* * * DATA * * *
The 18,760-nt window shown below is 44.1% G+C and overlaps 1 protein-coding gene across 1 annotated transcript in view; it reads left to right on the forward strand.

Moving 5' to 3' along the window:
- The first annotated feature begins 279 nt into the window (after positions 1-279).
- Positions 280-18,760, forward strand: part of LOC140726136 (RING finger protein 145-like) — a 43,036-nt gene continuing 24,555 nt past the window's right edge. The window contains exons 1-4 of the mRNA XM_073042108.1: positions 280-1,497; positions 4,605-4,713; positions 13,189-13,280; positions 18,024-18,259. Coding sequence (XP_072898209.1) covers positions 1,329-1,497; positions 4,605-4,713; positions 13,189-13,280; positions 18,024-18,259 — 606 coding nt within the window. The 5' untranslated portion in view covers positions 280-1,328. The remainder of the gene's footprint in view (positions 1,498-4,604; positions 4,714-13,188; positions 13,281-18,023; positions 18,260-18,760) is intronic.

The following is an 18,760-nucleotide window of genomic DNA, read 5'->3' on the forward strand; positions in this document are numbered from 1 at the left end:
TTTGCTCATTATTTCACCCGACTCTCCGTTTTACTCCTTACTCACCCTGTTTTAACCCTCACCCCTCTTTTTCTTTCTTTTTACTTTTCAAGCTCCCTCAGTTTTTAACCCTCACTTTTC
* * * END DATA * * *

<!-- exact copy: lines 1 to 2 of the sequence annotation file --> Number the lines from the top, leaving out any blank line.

The 18,760-nt window shown below is 44.1% G+C and overlaps 1 protein-coding gene across 1 annotated transcript in view; it reads left to right on the forward strand.

Moving 5' to 3' along the window: